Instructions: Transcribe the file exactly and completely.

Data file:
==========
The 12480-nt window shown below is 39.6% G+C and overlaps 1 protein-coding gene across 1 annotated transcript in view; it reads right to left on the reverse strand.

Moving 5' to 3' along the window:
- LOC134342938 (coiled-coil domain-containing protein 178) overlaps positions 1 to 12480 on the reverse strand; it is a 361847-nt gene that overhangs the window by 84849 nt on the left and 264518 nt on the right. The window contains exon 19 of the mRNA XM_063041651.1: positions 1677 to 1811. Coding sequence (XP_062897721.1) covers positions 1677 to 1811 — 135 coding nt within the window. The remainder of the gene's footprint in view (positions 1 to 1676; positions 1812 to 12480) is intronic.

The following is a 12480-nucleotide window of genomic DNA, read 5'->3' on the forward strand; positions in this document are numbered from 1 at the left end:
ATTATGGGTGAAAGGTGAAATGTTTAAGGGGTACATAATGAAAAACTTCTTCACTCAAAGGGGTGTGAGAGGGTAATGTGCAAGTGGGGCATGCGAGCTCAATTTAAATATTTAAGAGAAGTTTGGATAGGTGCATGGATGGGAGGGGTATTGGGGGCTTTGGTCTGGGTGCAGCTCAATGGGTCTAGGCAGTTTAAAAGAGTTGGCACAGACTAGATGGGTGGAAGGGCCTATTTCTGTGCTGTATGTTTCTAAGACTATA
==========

The 12480-nt window shown below is 39.6% G+C and overlaps 1 protein-coding gene across 1 annotated transcript in view; it reads right to left on the reverse strand.

Moving 5' to 3' along the window:
- LOC134342938 (coiled-coil domain-containing protein 178) overlaps positions 1 to 12480 on the reverse strand; it is a 361847-nt gene that overhangs the window by 84849 nt on the left and 264518 nt on the right. The window contains exon 19 of the mRNA XM_063041651.1: positions 1677 to 1811. Coding sequence (XP_062897721.1) covers positions 1677 to 1811 — 135 coding nt within the window. The remainder of the gene's footprint in view (positions 1 to 1676; positions 1812 to 12480) is intronic.

The following is a 12480-nucleotide window of genomic DNA, read 5'->3' on the forward strand; positions in this document are numbered from 1 at the left end:
ATTATGGGTGAAAGGTGAAATGTTTAAGGGGTACATAATGAAAAACTTCTTCACTCAAAGGGGTGTGAGAGGGTAATGTGCAAGTGGGGCATGCGAGCTCAATTTAAATATTTAAGAGAAGTTTGGATAGGTGCATGGATGGGAGGGGTATTGGGGGCTTTGGTCTGGGTGCAGCTCAATGGGTCTAGGCAGTTTAAAAGAGTTGGCACAGACTAGATGGGTGGAAGGGCCTATTTCTGTGCTGTATGTTTCTAAGACTATA